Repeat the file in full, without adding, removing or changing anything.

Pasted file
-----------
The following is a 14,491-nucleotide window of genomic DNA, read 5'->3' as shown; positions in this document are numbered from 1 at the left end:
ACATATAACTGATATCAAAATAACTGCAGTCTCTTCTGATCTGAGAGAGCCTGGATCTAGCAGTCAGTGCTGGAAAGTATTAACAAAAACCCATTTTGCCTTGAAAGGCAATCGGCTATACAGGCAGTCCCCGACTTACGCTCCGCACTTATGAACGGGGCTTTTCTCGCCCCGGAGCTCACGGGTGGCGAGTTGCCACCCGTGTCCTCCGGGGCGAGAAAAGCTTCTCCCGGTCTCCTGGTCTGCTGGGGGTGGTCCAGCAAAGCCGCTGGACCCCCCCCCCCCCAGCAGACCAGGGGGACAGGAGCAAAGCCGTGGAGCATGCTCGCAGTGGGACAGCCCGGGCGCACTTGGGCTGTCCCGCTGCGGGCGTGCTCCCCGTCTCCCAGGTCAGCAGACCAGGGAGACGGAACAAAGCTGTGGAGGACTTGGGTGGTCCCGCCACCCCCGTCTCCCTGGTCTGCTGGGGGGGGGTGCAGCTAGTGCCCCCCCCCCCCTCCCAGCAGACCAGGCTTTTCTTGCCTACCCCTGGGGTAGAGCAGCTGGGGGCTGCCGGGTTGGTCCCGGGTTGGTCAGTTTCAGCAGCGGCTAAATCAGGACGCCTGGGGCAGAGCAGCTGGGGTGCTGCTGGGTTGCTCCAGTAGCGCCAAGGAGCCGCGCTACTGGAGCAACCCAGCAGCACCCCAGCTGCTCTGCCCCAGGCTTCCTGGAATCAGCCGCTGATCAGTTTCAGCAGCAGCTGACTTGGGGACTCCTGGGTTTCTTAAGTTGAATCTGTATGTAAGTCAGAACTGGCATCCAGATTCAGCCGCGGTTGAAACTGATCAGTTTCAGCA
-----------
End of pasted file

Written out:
The following is a 14,491-nucleotide window of genomic DNA, read 5'->3' as shown; positions in this document are numbered from 1 at the left end:
ACATATAACTGATATCAAAATAACTGCAGTCTCTTCTGATCTGAGAGAGCCTGGATCTAGCAGTCAGTGCTGGAAAGTATTAACAAAAACCCATTTTGCCTTGAAAGGCAATCGGCTATACAGGCAGTCCCCGACTTACGCTCCGCACTTATGAACGGGGCTTTTCTCGCCCCGGAGCTCACGGGTGGCGAGTTGCCACCCGTGTCCTCCGGGGCGAGAAAAGCTTCTCCCGGTCTCCTGGTCTGCTGGGGGTGGTCCAGCAAAGCCGCTGGACCCCCCCCCCCCCAGCAGACCAGGGGGACAGGAGCAAAGCCGTGGAGCATGCTCGCAGTGGGACAGCCCGGGCGCACTTGGGCTGTCCCGCTGCGGGCGTGCTCCCCGTCTCCCAGGTCAGCAGACCAGGGAGACGGAACAAAGCTGTGGAGGACTTGGGTGGTCCCGCCACCCCCGTCTCCCTGGTCTGCTGGGGGGGGGTGCAGCTAGTGCCCCCCCCCCCCTCCCAGCAGACCAGGCTTTTCTTGCCTACCCCTGGGGTAGAGCAGCTGGGGGCTGCCGGGTTGGTCCCGGGTTGGTCAGTTTCAGCAGCGGCTAAATCAGGACGCCTGGGGCAGAGCAGCTGGGGTGCTGCTGGGTTGCTCCAGTAGCGCCAAGGAGCCGCGCTACTGGAGCAACCCAGCAGCACCCCAGCTGCTCTGCCCCAGGCTTCCTGGAATCAGCCGCTGATCAGTTTCAGCAGCAGCTGACTTGGGGACTCCTGGGTTTCTTAAGTTGAATCTGTATGTAAGTCAGAACTGGCATCCAGATTCAGCCGCGGTTGAAACTGATCAGTTTCAGCA